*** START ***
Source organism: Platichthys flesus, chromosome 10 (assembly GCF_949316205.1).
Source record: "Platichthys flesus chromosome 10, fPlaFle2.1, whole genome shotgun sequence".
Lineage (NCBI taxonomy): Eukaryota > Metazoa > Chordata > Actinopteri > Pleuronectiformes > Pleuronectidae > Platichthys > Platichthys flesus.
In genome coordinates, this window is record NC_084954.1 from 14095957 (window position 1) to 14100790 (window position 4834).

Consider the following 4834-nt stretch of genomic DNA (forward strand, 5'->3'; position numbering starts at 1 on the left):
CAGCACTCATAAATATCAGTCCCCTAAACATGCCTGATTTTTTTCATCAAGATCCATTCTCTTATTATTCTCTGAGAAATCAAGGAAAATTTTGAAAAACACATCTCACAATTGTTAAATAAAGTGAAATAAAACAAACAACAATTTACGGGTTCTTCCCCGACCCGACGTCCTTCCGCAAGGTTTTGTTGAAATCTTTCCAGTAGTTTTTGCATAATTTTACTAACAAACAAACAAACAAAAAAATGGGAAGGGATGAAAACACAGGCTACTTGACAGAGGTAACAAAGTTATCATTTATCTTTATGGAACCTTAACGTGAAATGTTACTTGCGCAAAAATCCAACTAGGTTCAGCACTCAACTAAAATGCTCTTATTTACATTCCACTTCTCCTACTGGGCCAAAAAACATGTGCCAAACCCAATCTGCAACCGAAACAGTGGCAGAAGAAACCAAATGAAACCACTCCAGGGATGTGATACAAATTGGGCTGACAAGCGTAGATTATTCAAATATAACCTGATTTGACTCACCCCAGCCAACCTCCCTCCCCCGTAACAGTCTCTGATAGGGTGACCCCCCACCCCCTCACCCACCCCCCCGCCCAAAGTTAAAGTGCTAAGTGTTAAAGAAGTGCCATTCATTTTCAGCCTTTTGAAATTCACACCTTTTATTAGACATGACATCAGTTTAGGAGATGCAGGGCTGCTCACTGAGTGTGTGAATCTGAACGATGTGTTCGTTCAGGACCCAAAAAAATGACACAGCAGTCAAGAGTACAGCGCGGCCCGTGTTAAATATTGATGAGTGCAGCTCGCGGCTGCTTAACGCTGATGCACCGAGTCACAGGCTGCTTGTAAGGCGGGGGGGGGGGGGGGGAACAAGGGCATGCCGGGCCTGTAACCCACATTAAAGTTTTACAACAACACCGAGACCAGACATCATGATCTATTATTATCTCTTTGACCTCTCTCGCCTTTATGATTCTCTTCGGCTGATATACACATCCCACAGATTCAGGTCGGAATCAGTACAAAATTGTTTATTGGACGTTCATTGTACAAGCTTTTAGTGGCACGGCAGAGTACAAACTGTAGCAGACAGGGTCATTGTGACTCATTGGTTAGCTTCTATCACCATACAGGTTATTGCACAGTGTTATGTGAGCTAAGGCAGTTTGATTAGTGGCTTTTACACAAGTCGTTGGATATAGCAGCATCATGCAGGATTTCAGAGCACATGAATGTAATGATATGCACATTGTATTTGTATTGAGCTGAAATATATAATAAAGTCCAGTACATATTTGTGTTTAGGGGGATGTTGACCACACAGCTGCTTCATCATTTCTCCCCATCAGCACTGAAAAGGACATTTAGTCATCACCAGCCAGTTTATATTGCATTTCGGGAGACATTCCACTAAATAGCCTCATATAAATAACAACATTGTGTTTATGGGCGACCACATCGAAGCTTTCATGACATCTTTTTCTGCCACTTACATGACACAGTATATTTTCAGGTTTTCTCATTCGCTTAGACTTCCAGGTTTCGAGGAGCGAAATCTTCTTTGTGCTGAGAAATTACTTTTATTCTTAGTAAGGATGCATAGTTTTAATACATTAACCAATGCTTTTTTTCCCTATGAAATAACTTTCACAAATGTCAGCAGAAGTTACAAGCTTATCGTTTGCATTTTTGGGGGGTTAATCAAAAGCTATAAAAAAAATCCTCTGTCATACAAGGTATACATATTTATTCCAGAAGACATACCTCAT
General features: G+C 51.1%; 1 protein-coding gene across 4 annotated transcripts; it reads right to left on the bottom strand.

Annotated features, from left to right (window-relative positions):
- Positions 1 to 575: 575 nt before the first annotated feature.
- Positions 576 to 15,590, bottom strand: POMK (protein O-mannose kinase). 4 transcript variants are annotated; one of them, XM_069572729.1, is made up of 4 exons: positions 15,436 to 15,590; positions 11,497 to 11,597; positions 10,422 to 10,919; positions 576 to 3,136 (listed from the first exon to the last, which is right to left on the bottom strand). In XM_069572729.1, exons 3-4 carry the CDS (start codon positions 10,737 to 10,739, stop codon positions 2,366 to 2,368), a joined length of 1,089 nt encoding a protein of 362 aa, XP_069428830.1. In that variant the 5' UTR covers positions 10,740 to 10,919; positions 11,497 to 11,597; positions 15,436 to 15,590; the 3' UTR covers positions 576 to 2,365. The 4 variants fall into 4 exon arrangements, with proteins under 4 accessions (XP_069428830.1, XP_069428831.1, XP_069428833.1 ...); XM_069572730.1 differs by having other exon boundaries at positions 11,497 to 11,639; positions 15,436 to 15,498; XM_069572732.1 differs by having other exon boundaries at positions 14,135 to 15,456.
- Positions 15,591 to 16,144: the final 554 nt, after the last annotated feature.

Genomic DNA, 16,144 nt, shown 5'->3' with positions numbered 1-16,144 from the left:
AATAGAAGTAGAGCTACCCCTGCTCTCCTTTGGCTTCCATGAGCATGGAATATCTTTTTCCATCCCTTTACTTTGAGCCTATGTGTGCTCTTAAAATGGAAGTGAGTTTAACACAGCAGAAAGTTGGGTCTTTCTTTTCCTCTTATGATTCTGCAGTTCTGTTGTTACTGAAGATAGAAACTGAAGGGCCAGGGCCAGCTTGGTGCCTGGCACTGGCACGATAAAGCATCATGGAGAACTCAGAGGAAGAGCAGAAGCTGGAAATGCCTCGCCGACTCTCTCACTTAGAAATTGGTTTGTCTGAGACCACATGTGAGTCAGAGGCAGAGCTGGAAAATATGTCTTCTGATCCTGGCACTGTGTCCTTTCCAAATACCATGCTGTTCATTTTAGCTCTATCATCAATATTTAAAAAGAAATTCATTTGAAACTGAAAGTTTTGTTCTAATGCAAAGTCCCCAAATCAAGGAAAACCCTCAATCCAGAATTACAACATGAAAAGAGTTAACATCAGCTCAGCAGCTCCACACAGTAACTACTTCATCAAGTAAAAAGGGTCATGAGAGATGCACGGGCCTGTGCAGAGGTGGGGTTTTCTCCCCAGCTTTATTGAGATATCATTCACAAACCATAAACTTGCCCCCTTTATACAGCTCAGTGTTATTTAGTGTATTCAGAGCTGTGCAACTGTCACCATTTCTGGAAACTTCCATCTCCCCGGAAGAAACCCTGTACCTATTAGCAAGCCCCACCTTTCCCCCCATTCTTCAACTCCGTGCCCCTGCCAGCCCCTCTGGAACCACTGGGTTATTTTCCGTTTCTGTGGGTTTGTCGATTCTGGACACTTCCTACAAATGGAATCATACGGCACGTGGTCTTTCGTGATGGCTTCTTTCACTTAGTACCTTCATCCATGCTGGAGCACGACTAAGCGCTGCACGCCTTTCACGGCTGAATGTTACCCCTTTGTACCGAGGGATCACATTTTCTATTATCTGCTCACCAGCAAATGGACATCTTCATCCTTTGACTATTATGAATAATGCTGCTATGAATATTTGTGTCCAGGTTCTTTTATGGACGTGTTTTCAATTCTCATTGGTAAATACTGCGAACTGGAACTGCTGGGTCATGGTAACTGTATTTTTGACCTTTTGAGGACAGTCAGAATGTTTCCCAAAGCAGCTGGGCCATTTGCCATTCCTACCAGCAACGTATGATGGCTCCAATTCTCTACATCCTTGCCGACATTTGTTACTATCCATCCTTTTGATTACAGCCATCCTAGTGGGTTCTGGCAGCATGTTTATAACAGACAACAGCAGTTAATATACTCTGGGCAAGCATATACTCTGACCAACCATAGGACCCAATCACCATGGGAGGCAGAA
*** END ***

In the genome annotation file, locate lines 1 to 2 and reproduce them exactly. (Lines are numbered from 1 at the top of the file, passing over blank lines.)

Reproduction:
Source organism: Platichthys flesus, chromosome 10 (assembly GCF_949316205.1).
Source record: "Platichthys flesus chromosome 10, fPlaFle2.1, whole genome shotgun sequence".